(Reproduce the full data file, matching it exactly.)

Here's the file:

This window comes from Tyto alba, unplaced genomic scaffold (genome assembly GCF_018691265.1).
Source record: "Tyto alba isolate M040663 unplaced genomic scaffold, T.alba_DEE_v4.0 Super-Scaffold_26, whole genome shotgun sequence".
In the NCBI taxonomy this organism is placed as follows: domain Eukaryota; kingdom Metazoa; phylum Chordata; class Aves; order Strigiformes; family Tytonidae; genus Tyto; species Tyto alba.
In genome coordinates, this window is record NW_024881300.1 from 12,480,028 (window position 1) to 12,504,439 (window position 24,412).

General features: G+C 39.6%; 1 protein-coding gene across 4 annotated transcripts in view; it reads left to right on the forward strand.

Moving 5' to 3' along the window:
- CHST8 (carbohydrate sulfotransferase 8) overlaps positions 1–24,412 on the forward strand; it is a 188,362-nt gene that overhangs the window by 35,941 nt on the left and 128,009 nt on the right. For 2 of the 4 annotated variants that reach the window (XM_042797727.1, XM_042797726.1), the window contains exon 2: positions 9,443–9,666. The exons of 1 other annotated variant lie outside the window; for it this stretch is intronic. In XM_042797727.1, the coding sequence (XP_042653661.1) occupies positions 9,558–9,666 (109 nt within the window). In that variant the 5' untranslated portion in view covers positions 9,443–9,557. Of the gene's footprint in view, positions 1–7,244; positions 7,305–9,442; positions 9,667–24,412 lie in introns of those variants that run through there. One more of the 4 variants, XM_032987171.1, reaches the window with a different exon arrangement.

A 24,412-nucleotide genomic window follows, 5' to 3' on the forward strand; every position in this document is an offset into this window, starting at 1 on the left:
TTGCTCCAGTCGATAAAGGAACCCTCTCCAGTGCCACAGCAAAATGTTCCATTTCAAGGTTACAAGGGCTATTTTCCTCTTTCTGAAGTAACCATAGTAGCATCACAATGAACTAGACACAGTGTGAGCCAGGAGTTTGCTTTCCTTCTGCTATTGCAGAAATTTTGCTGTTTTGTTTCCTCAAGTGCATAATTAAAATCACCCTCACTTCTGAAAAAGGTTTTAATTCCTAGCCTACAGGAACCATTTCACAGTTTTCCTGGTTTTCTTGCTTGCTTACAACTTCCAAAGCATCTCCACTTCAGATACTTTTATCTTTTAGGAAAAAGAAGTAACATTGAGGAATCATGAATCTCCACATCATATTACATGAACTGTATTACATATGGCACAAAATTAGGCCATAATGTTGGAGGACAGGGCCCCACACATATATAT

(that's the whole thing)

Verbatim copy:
This window comes from Tyto alba, unplaced genomic scaffold (genome assembly GCF_018691265.1).
Source record: "Tyto alba isolate M040663 unplaced genomic scaffold, T.alba_DEE_v4.0 Super-Scaffold_26, whole genome shotgun sequence".
In the NCBI taxonomy this organism is placed as follows: domain Eukaryota; kingdom Metazoa; phylum Chordata; class Aves; order Strigiformes; family Tytonidae; genus Tyto; species Tyto alba.
In genome coordinates, this window is record NW_024881300.1 from 12,480,028 (window position 1) to 12,504,439 (window position 24,412).

General features: G+C 39.6%; 1 protein-coding gene across 4 annotated transcripts in view; it reads left to right on the forward strand.

Moving 5' to 3' along the window:
- CHST8 (carbohydrate sulfotransferase 8) overlaps positions 1–24,412 on the forward strand; it is a 188,362-nt gene that overhangs the window by 35,941 nt on the left and 128,009 nt on the right. For 2 of the 4 annotated variants that reach the window (XM_042797727.1, XM_042797726.1), the window contains exon 2: positions 9,443–9,666. The exons of 1 other annotated variant lie outside the window; for it this stretch is intronic. In XM_042797727.1, the coding sequence (XP_042653661.1) occupies positions 9,558–9,666 (109 nt within the window). In that variant the 5' untranslated portion in view covers positions 9,443–9,557. Of the gene's footprint in view, positions 1–7,244; positions 7,305–9,442; positions 9,667–24,412 lie in introns of those variants that run through there. One more of the 4 variants, XM_032987171.1, reaches the window with a different exon arrangement.

A 24,412-nucleotide genomic window follows, 5' to 3' on the forward strand; every position in this document is an offset into this window, starting at 1 on the left:
TTGCTCCAGTCGATAAAGGAACCCTCTCCAGTGCCACAGCAAAATGTTCCATTTCAAGGTTACAAGGGCTATTTTCCTCTTTCTGAAGTAACCATAGTAGCATCACAATGAACTAGACACAGTGTGAGCCAGGAGTTTGCTTTCCTTCTGCTATTGCAGAAATTTTGCTGTTTTGTTTCCTCAAGTGCATAATTAAAATCACCCTCACTTCTGAAAAAGGTTTTAATTCCTAGCCTACAGGAACCATTTCACAGTTTTCCTGGTTTTCTTGCTTGCTTACAACTTCCAAAGCATCTCCACTTCAGATACTTTTATCTTTTAGGAAAAAGAAGTAACATTGAGGAATCATGAATCTCCACATCATATTACATGAACTGTATTACATATGGCACAAAATTAGGCCATAATGTTGGAGGACAGGGCCCCACACATATATAT